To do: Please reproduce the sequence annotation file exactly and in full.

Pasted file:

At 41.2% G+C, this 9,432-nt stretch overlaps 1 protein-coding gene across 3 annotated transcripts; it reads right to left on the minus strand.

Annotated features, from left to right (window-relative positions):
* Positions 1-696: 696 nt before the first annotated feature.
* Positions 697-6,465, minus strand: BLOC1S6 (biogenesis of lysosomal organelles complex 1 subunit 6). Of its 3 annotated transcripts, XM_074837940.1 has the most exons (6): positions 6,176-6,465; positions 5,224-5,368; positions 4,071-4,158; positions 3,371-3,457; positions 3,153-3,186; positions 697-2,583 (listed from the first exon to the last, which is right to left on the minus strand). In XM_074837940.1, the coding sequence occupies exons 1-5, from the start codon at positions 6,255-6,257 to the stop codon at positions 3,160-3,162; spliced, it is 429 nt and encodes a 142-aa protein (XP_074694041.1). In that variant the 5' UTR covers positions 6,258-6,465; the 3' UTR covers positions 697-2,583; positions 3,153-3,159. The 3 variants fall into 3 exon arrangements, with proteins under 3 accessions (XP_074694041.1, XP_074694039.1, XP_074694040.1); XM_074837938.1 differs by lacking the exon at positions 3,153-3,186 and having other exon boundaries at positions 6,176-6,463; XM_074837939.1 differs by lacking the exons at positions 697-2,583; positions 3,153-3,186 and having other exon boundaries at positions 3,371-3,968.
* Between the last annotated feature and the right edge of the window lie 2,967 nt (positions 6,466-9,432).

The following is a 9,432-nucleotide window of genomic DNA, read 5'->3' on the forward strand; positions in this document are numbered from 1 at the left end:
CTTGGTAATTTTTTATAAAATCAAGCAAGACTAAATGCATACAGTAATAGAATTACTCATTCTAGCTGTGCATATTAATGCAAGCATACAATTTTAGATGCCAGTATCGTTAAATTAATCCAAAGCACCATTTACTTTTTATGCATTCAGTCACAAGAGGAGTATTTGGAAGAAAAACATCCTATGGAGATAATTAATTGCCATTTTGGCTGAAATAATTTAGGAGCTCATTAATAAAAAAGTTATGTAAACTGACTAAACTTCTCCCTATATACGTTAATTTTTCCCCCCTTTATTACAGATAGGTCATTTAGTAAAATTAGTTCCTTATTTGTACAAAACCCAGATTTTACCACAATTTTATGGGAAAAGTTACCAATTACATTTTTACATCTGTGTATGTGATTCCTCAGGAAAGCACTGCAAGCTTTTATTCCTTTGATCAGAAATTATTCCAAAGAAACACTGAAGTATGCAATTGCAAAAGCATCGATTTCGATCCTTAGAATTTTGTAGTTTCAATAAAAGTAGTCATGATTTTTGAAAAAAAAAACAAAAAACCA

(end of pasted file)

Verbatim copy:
At 41.2% G+C, this 9,432-nt stretch overlaps 1 protein-coding gene across 3 annotated transcripts; it reads right to left on the minus strand.

Annotated features, from left to right (window-relative positions):
* Positions 1-696: 696 nt before the first annotated feature.
* Positions 697-6,465, minus strand: BLOC1S6 (biogenesis of lysosomal organelles complex 1 subunit 6). Of its 3 annotated transcripts, XM_074837940.1 has the most exons (6): positions 6,176-6,465; positions 5,224-5,368; positions 4,071-4,158; positions 3,371-3,457; positions 3,153-3,186; positions 697-2,583 (listed from the first exon to the last, which is right to left on the minus strand). In XM_074837940.1, the coding sequence occupies exons 1-5, from the start codon at positions 6,255-6,257 to the stop codon at positions 3,160-3,162; spliced, it is 429 nt and encodes a 142-aa protein (XP_074694041.1). In that variant the 5' UTR covers positions 6,258-6,465; the 3' UTR covers positions 697-2,583; positions 3,153-3,159. The 3 variants fall into 3 exon arrangements, with proteins under 3 accessions (XP_074694041.1, XP_074694039.1, XP_074694040.1); XM_074837938.1 differs by lacking the exon at positions 3,153-3,186 and having other exon boundaries at positions 6,176-6,463; XM_074837939.1 differs by lacking the exons at positions 697-2,583; positions 3,153-3,186 and having other exon boundaries at positions 3,371-3,968.
* Between the last annotated feature and the right edge of the window lie 2,967 nt (positions 6,466-9,432).

The following is a 9,432-nucleotide window of genomic DNA, read 5'->3' on the forward strand; positions in this document are numbered from 1 at the left end:
CTTGGTAATTTTTTATAAAATCAAGCAAGACTAAATGCATACAGTAATAGAATTACTCATTCTAGCTGTGCATATTAATGCAAGCATACAATTTTAGATGCCAGTATCGTTAAATTAATCCAAAGCACCATTTACTTTTTATGCATTCAGTCACAAGAGGAGTATTTGGAAGAAAAACATCCTATGGAGATAATTAATTGCCATTTTGGCTGAAATAATTTAGGAGCTCATTAATAAAAAAGTTATGTAAACTGACTAAACTTCTCCCTATATACGTTAATTTTTCCCCCCTTTATTACAGATAGGTCATTTAGTAAAATTAGTTCCTTATTTGTACAAAACCCAGATTTTACCACAATTTTATGGGAAAAGTTACCAATTACATTTTTACATCTGTGTATGTGATTCCTCAGGAAAGCACTGCAAGCTTTTATTCCTTTGATCAGAAATTATTCCAAAGAAACACTGAAGTATGCAATTGCAAAAGCATCGATTTCGATCCTTAGAATTTTGTAGTTTCAATAAAAGTAGTCATGATTTTTGAAAAAAAAAACAAAAAACCA